Your dear old buddy, Margaret, just called to ask if you would ‘friend’ her on Facebook.
“I would, but I’m not on Facebook,” you said.
“Oh,” she replied. “How come I keep getting friend requests from people I don’t really care about, and everyone I care about I’m already in touch with?”
“That’s why I’m not on Facebook,” you answer, simply.
“I’m going to have to figure out how to get rid of some of these people,” Margaret decides. You can talk like this once you’re over fifty. Once you stare age fifty in the face, you learn to let some things go. You learn who is near and dear to you, and that time is short. You’ve known Margaret for forty years; you get together as much as you can, email and call one another, even though you live in two different states.
“I mean,” she continues, “These constant daily updates are from all of these people that I don’t care about; we just don’t have anything in common. For example, I don’t really care whether or not someone hearts Macy’s furniture.”
“Hmm,” you reply. You had actually sat on a nice Sherrill sofa at Macy’s last week. Maybe she can de-friend her ex-friend and you can hop on Facebook and be-friend them to find out more about their sofa.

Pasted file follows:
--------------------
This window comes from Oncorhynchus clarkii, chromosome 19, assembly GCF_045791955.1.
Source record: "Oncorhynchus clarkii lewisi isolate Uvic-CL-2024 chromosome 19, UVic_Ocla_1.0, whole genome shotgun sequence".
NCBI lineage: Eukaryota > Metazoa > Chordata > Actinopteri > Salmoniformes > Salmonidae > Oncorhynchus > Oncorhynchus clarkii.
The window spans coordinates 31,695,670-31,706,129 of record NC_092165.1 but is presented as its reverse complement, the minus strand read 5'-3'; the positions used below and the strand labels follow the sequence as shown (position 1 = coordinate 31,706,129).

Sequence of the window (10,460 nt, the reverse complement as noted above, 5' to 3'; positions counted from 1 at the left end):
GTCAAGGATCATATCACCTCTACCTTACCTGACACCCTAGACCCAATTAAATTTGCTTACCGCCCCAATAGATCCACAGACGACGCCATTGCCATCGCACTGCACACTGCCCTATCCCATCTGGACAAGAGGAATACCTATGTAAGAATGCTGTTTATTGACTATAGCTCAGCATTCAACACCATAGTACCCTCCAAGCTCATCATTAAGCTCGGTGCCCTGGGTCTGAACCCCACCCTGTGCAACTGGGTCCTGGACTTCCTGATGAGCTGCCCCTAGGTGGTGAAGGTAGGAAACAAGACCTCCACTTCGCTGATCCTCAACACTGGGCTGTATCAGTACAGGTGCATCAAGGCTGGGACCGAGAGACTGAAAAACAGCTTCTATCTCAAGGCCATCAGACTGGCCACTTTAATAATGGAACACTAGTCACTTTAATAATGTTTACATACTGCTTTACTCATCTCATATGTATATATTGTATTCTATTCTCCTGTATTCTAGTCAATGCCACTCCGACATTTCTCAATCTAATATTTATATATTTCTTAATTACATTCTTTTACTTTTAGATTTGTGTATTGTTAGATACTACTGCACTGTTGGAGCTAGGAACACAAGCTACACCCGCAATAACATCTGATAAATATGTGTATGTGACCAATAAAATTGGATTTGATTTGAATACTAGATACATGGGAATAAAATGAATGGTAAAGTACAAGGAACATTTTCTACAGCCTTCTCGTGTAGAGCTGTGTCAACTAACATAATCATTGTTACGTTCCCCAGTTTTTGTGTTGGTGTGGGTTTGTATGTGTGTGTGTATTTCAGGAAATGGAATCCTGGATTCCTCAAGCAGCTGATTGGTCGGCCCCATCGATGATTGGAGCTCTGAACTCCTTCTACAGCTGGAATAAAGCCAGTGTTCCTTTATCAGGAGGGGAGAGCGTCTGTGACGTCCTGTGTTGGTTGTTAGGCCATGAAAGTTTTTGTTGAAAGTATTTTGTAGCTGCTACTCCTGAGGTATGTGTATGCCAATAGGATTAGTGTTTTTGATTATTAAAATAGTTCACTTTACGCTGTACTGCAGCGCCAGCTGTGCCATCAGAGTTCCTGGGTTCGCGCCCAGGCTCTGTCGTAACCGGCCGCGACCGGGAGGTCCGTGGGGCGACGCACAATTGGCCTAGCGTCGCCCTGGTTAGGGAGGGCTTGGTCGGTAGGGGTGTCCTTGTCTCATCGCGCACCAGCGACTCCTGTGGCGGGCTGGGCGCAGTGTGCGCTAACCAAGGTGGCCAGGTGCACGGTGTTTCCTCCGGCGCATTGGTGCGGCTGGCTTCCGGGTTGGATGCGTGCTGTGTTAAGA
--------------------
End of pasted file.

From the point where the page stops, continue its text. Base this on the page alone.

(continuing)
“And I just don’t care if someone bought a new pair of pants yesterday,” Margaret sighs.
“What kind of pants?” you ask, perking up. You’ve been searching for a camel pair for years.
“Are you sure you aren’t on Facebook?’ Margaret asks, incredulous. Well, you did hop on and then off, years ago when it first came out. You had two teens then and wanted to make sure it wasn’t crawling with creepy types. As college students, they embraced it fully, and had fun with it. Their daily updates seem to revolve around parties and concerts, rather than sofas and pants. But for folks in your age group, you’ve heard many complaints over the years.
“My old boyfriend looked me up,” Alex confessed lowly one night. You visibly cringed. “Which one?” (God, please don’t say Johnny Mac).
“Johnny Mac.” Oooooh. The original creepy crawler. Reason enough never ever to get on a social networking site.
“I’ll ask my daughter how to de-friend when she gets home from school,” Margaret decides.
“Good luck with it,” you say, and hang up. Maybe you’ll ‘hop back on’ just for a second and see if Macy’s is on Facebook, and while you’re at it check and see who just bought a fresh pair of trousers.
After some Googling, you discover that it is easy to de-friend, you just click on an ominous ‘x’ next to their name. Perhaps for now you won’t social network and post photos, you’ll just stick to safe, anonymous, good old-fashioned Googling.